Before I knew it, I had gone through the Boot Camp and was touring with All Pro Wrestling as the Kamikaze Kid Miyaki Frantz. I was one of the smaller guys for the industry (I’ll be competing as a bantamweight at Musclemania), so I used to do a lot of crazy flips and acrobatics moves (like Rey Mysterio Jr.). My finishing move was a 450 splash, basically a 1 ½ flip off the top rope down onto my opponent. For all of you wrestling fans out there, I wrestled matches with The Great Khali and Samoa Joe and was on shows with guys like John Cena, A.J. Styles, Chris Daniels, and even the Honky Tonk Man.
That was a fun time, but I look back now and realize how crazy I was. If I can figure out a way to transfer VHS tapes to You Tube, maybe I’ll post some old videos. But no more of that stuff for me, I’ve switched the ring for the bodybuilding stage.
Next Week — It’s Diet Time!!!!!!
Contrary to a lot of competitive bodybuilders, I’m no genetic freak. As a matter of fact, I’d say I have relatively average genetics for bodybuilding. I can’t just rely on natural ability, and no one in Musclemania can rely on pharmaceutical enhancements. As a result, I’ve had to spend a lot of time learning the science behind fitness training and nutrition to optimize my results. A great deal of my formal education has been spent pursuing these studies (post-baccalaureate studies in Kinesiology, national certifications as a personal trainer and specialist in both fitness and performance nutrition). I’ve also spent a lot of time reading the theories of successful natural bodybuilders (Faildo, McQuay, LaCour, Goodin, Holman and Lawson) and top strength coaches (Poliquin, Abel, Thibadeau, Waterbury, etc.).Its kind of funny, but the more I learn about physiology, physics, and endocrinology, the more basic and basic I get with my training approach. The human body is a lever system and adapts when abnormal stresses are placed upon it. This means basic exercises moving in basic planes of motion with heavy weights (relative to each individual) yield the best results. While the science is quite complicated, practically applying the principles as a real life athlete is simple. Notice, the formula for getting into great shape is simple, not easy. Trust me and all of these other Musclemania competitors; it takes a lot of hard work and dedication to get into great shape.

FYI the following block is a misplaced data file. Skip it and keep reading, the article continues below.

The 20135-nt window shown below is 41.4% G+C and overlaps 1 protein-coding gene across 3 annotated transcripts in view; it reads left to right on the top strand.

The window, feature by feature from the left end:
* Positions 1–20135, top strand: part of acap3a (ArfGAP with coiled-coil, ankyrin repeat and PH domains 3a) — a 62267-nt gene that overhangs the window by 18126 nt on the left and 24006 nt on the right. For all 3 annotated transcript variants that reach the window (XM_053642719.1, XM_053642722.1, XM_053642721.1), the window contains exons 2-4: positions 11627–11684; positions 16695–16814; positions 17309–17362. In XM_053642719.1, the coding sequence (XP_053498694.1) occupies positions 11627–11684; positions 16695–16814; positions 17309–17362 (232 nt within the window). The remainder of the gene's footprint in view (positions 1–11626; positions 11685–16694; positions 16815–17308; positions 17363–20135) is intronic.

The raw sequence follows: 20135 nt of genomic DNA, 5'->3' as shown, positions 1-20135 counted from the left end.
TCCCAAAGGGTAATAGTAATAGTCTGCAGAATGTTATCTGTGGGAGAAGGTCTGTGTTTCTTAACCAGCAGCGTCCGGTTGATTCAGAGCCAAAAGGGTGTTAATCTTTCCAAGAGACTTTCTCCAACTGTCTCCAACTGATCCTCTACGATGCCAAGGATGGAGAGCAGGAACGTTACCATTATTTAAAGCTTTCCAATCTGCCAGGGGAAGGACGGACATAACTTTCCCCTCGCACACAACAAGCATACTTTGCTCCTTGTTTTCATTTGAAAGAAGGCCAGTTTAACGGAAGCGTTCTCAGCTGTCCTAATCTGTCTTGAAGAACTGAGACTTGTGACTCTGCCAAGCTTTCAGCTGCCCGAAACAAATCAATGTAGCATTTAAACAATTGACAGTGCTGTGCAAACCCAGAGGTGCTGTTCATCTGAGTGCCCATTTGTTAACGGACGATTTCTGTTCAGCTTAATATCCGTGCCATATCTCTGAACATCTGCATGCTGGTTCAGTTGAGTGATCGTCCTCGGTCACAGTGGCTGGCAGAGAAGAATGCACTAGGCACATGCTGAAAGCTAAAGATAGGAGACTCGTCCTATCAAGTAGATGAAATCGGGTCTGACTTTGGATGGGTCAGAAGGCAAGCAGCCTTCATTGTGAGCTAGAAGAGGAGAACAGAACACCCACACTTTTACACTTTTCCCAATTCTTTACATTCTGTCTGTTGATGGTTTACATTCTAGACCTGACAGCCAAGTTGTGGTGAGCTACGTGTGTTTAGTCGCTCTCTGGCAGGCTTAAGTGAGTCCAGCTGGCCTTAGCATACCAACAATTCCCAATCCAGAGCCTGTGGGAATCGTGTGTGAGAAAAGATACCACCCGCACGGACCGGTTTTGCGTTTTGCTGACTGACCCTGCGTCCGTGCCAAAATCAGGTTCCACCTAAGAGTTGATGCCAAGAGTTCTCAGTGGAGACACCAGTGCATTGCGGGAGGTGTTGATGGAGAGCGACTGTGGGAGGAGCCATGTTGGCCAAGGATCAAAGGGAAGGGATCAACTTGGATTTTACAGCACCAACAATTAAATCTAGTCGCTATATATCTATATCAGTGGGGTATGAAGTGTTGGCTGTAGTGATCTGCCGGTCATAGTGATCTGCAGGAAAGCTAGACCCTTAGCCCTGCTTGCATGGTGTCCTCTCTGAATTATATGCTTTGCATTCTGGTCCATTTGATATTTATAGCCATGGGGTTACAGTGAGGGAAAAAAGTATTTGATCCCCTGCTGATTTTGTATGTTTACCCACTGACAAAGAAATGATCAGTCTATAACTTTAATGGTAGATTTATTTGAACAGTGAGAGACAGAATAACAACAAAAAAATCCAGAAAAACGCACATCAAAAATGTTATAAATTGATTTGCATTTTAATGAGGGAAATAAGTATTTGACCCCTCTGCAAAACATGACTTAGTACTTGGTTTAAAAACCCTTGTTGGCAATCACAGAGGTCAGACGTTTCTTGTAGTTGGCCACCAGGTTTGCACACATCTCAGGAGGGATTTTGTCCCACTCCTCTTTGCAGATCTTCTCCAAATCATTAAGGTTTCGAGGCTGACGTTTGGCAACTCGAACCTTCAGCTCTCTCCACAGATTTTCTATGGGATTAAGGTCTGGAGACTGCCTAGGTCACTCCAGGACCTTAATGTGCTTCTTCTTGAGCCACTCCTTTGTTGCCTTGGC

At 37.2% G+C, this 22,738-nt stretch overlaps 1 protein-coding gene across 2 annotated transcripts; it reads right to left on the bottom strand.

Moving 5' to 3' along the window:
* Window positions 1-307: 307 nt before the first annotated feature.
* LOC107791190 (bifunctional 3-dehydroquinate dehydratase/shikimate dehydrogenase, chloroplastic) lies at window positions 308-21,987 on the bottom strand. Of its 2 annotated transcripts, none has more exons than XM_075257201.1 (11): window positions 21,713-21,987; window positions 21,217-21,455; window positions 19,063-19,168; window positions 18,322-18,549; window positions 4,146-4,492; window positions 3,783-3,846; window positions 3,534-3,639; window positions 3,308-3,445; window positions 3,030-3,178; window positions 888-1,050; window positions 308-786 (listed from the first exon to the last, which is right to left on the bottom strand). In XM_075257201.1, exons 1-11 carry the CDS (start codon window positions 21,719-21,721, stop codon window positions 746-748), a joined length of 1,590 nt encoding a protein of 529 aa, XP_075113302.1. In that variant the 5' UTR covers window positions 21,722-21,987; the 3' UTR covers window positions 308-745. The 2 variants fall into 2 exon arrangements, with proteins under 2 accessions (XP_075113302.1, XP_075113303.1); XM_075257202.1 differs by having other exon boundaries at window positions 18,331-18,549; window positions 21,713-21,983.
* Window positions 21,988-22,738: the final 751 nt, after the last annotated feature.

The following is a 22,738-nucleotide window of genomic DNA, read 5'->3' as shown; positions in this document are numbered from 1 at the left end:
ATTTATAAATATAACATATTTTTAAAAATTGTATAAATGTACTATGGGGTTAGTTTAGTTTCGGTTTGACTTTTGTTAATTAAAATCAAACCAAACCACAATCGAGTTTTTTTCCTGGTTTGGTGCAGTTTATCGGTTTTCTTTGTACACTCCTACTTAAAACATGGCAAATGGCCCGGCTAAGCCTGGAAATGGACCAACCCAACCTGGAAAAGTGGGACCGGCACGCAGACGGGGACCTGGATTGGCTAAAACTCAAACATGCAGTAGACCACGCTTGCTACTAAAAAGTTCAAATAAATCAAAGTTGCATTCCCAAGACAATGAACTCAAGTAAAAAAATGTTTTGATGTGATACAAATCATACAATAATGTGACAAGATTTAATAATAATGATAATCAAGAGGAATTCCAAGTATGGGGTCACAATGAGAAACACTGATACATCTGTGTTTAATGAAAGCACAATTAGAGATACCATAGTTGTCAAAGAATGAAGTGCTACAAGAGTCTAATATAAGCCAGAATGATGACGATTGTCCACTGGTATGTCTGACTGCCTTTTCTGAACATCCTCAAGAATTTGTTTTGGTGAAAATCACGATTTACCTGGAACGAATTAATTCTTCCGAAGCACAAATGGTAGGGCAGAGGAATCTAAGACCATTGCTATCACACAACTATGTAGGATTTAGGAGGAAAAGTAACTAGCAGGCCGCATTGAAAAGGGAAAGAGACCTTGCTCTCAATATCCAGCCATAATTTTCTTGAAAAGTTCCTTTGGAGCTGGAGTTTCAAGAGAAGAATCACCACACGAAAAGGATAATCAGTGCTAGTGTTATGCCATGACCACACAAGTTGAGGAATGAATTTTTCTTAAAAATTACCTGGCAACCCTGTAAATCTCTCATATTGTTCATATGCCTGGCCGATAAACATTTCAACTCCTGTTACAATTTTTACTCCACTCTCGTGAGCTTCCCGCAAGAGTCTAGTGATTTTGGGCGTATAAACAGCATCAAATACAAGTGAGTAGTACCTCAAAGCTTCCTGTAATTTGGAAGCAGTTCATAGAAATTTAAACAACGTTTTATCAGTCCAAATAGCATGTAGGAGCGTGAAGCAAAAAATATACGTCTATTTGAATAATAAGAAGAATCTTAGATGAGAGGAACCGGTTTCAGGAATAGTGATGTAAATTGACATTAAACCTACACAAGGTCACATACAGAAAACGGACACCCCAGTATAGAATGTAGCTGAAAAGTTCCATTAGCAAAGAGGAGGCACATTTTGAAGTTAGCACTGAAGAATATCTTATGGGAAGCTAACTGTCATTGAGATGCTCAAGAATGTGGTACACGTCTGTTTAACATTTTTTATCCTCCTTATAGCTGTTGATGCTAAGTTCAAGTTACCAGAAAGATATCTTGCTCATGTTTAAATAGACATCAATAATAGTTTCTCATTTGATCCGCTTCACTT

The problem is most people don’t really want to work that hard. As a result, the fitness industry has become rampant with guru’s creating insanely complex programs and diets that they promise are easy and will yield dramatic results. Nothing worth having in life comes easy; so don’t get caught up in the marketing hype. Sorry to ramble on, but I have a private training business and am right smack in the middle of the industry. Sometimes I have to convince my clients that they are not missing out on anything by avoiding doing some circus-like exercise on a stability ball or balance board. If you want results, keep it simple, not easy, work hard, and get your ass back under that bar and lift.
My training split for the show is this:
Day 1 — Shoulders and Arms
Day 2 — Legs
Day 3 — Rest
Day 4 — Chest and Back
Day 5 — Rest
Repeat. This training split is a favorite of strength coach Charles Poliquin. It’s also a favorite of the legendary Frank Zane. Personally, I’ve found with my body type that I respond better to training each body part with more frequency as opposed to a more traditional split where you break the body parts up over more days and hit each muscle group once a week. I balance this with rest days to avoid overtraining and burning out the hormonal and adrenal systems.
I think I’ve run out of time for this week. I don’t want these posts to get too long; I could ramble about fitness forever. I didn’t get to my career as a pro wrestler, but here are some photos of my days as the “Kamikaze Kid” Miyaki Frantz. I was doing a running, twisting back flip over the top rope. I told you I was a crazy kid.